That’s where the sprints come in. We do our best to totally smash it in these short bursts. We’re not running the whole marathon at once, we’re breaking it into smaller, more manageable pieces.  

By working in sprints, we’re making the massive marathon that is comms feel less like a never-ending run and more like a fun series of action-packed dashes.  

Now you’re not just winning the race, you’re winning it with stamina and style.  

The agile communications team in the middle of an agile ceremony using postits on a white board.


OK, so traditionally standups are held daily, but I’ve found with remote comms teams who work on lots of different projects with multiple clients, sometimes weekly stand-ups work better.  With some of our clients we tend to hold these fortnightly – it really depends on your team and how you work.  

Standups give the team an opportunity to say: 

  • what you completed/worked on last week 
  • what you’re planning to do this week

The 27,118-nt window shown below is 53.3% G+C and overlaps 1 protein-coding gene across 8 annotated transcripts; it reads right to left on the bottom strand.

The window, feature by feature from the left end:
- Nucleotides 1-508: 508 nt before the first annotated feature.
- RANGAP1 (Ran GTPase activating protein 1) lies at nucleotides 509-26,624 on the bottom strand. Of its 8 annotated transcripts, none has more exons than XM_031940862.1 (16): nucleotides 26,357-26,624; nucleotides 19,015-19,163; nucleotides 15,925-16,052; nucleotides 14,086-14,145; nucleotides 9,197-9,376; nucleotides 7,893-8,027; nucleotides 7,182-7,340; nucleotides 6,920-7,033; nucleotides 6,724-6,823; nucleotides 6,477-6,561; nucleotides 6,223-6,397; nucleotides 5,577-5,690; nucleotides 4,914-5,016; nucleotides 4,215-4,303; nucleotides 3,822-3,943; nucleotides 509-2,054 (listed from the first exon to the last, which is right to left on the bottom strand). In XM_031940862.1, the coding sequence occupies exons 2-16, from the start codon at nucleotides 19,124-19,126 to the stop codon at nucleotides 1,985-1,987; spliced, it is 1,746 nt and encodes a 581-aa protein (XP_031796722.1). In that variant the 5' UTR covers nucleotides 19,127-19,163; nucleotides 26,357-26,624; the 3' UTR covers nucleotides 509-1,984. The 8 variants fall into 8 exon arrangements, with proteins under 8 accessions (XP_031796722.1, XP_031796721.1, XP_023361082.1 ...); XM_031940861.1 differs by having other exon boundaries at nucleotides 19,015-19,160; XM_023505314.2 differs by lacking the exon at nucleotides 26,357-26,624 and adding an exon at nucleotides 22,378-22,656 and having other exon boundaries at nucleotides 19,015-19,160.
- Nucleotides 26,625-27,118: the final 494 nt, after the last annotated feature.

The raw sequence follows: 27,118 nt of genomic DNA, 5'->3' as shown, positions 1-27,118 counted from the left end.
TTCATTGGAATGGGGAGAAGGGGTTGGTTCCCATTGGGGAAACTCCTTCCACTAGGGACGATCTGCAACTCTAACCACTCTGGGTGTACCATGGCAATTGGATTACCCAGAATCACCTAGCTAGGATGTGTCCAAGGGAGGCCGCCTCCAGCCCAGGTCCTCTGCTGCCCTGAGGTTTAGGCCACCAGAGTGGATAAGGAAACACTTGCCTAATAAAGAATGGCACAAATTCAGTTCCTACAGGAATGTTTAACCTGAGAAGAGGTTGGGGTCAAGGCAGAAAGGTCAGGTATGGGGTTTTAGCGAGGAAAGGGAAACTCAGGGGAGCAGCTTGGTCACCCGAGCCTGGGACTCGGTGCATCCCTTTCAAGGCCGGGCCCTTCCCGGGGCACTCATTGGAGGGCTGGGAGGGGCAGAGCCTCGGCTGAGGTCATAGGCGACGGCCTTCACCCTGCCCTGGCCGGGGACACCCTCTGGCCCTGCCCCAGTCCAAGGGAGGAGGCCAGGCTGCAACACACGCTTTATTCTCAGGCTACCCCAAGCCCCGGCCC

• and anything you’re blocked on 

If you are blocked or stuck on something, hopefully someone else on your team can help you get unblocked! 

These standups help keep work moving and aid in the transparency and collaboration we value. 

Think of it like a superhero huddle. You’re gathered in a circle, ready to tackle the day’s challenges. In this lightning-fast meeting, each team member gets their moment in the spotlight. They share what they did yesterday (cue the superhero achievements), what they plan to do today (your daily missions), and if they need help (time to call in the reinforcements). 

These standups help keep the work flowing and ensure everyone has clear visibility of the work being done by the rest of the team.  

So, picture it: Your team, standing tall, each member taking their turn to be a superhero with their daily mission. It’s not just a meeting; it’s your daily chance to save the day and make things happen! 

Oh wait! I didn’t even explain why they’re called standups. It’s because you usually stand up while you have these catch ups. It helps keep them short and to the point – we hate meetings that drag on needlessly. I even knew one team who used to plank during these meetings but that might be taking it too far!  


As Woody Zuill says:  

“If you adopt only one Agile practice, let it be retrospectives. Everything else will follow.”